When Honda Motor Co. (HMC) heard that dealers in Japan had inflated sales figures for new cars--and angered some customers by overcharging them in a related tax scam--the company brushed off the problems as isolated incidents. On one level, Honda was right: Only a handful of dealers were involved, and the carmaker isn't accused of any wrongdoing.
Yet the scandal is a sign of how brutal the once-booming Japanese car market has become. Even Honda is feeling the pressure. The company's volume has fallen for the past two quarters year-on-year, and it expects domestic revenues for the year ending in March to slip 3.7%, to $15 billion--about 22% of its global sales. And although some two -thirds of Honda's earnings come from the U.S., analysts say the drop at home is starting to hit profits. Operating margins slid to 8.4% in the half-year ending in September, from 9.0% a year earlier, and are now lower than rivals Toyota Motor Corp. (TM) and Nissan Motor Corp. (NSANY) "The downturn in Japan is severe," says Satoshi Aoki, Honda senior managing director and finance chief.
Honda is in no danger of driving off a cliff. On Jan. 31, the auto maker said it expects record earnings this fiscal year, with net profit up 18.6%, to $3.6 billion, on sales of $66.7 billion. The great driver of those sales is the U.S., where buyers can't seem to get enough Accord sedans, Odyssey minivans, and Pilot sport-utility vehicles. Even in Japan, things aren't desperate: Honda's market share climbed last year to 15.6%, from 14.6%. But if U.S. economic woes cut demand this year, falling sales at home could hurt that much more. Weaker performance in Japan "increases Honda's dependence on the U.S.," says Lehman Brothers Inc. analyst Clive Wiggins.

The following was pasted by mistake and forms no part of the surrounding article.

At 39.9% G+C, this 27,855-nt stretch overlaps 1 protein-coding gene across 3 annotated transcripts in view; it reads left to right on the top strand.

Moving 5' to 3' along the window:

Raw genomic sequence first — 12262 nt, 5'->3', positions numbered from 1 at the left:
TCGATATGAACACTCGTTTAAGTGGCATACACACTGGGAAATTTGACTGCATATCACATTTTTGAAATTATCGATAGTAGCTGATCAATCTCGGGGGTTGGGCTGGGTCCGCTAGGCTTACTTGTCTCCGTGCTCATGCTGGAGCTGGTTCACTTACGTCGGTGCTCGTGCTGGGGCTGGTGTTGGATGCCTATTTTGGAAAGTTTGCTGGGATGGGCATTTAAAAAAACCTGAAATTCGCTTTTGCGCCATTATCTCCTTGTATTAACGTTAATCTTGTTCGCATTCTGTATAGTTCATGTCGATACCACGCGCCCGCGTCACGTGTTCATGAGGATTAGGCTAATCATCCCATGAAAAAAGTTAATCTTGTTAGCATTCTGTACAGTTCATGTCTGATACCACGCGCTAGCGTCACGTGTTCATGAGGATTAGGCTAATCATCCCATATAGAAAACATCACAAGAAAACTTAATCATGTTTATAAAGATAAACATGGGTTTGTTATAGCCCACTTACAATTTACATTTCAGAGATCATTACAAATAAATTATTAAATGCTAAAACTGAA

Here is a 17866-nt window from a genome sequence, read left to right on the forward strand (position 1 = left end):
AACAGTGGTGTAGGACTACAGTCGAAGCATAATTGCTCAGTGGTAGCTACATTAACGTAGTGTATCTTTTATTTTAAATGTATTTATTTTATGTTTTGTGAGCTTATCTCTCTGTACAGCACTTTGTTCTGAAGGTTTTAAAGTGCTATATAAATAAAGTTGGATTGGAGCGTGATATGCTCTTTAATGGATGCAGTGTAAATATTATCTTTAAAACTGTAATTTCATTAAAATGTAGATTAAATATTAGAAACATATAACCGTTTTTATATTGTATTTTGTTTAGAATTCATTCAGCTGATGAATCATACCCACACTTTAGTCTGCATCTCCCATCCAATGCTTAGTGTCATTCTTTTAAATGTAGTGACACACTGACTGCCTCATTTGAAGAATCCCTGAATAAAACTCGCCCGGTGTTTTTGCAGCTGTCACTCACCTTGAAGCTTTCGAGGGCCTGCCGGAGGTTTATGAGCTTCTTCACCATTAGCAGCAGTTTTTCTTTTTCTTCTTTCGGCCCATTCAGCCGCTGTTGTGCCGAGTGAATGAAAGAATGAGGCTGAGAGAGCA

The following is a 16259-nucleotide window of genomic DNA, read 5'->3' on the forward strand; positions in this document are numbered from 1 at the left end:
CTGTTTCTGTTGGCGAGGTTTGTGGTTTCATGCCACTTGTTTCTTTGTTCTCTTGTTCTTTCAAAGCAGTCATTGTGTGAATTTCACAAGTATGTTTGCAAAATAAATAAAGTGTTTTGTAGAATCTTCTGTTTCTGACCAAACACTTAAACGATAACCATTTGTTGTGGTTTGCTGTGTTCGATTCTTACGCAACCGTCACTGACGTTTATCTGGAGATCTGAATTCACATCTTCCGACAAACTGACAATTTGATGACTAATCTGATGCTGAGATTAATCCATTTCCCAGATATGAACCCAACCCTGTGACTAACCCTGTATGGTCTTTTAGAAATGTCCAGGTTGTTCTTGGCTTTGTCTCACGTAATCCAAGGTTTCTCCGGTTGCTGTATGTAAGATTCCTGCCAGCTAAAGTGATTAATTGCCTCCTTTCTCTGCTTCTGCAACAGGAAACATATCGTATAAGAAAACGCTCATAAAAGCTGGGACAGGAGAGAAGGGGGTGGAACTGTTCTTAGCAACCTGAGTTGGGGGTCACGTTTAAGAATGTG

Honda isn't backing off in Japan. CEO Hiroyuki Yoshino pushed Honda sales staff to sell more Fits in 2002 than Toyota sold Corollas. They did, by 24,000 cars--the first time in three decades the Toyota subcompact wasn't Japan's best-seller. Still, Honda says it does not urge dealers to inflate sales and notes that dealers for other makes also fudge their numbers. "We don't deny that it sometimes takes place, but it's not a practice that we condone," says a Honda spokesman.
Even as Fit sales set records, Honda's other cars in Japan face a rougher road. Rivals are targeting Honda's strongest models--its subcompacts and minivans. Nissan's popular March subcompact is chasing the same buyer as the Fit. Toyota is blitzing the market with minivans such as the seven-seat Alphard and the new Wish, which are aimed squarely at Honda's Step WGN, Stream, and Odyssey minivans. "Toyota's coming after us in all the sweet spots," says one senior Honda exec.
The change marks an end to an era when Honda ran circles around Toyota and Nissan, which were slow to react to the fading popularity of sedans and to the quirky preferences of younger, recession-weary car buyers. Now, as rivals step up the pressure, sales of the three Honda minivans declined by 7% in the second half of 2002 compared with a year earlier. The Civic saw its sales fall by 40% over the same period.
Worse, Honda has few fresh offerings in store this year for Japan. It plans to launch a new version of its Legend luxury sedan, introduce a pair of SUVs imported from the U.S., and will likely update the Odyssey. But sport-utes are a hard sell in Japan, where the streets are narrow and gas prices high. And the Odyssey, which has never been as popular at home as in the U.S., may not be able to help Honda recover. That's a problem, because minivans have been a key profit-generator.
With Japan's car market in a two-year funk due to the weak economy, some analysts question whether Honda can turn around any time soon. Honda insists it's profitable in Japan, although the company declines to provide exact figures. Still, investors are worried. Honda's stock price has fallen to $34.33, 30% off its 12-month high, compared with declines of 24% for Toyota and 8% for Nissan from their 12-month-peaks.
Honda must walk a fine line in Japan. Although the carmaker depends on the U.S. for the bulk of its sales, Japan remains the world's No.2 car market and a crucial testing ground. Honda needs to strengthen its domestic lineup with more innovative models like the Fit. If it does that, dealers will be too busy selling cars to worry about fudging numbers. By Chester Dawson in Tokyo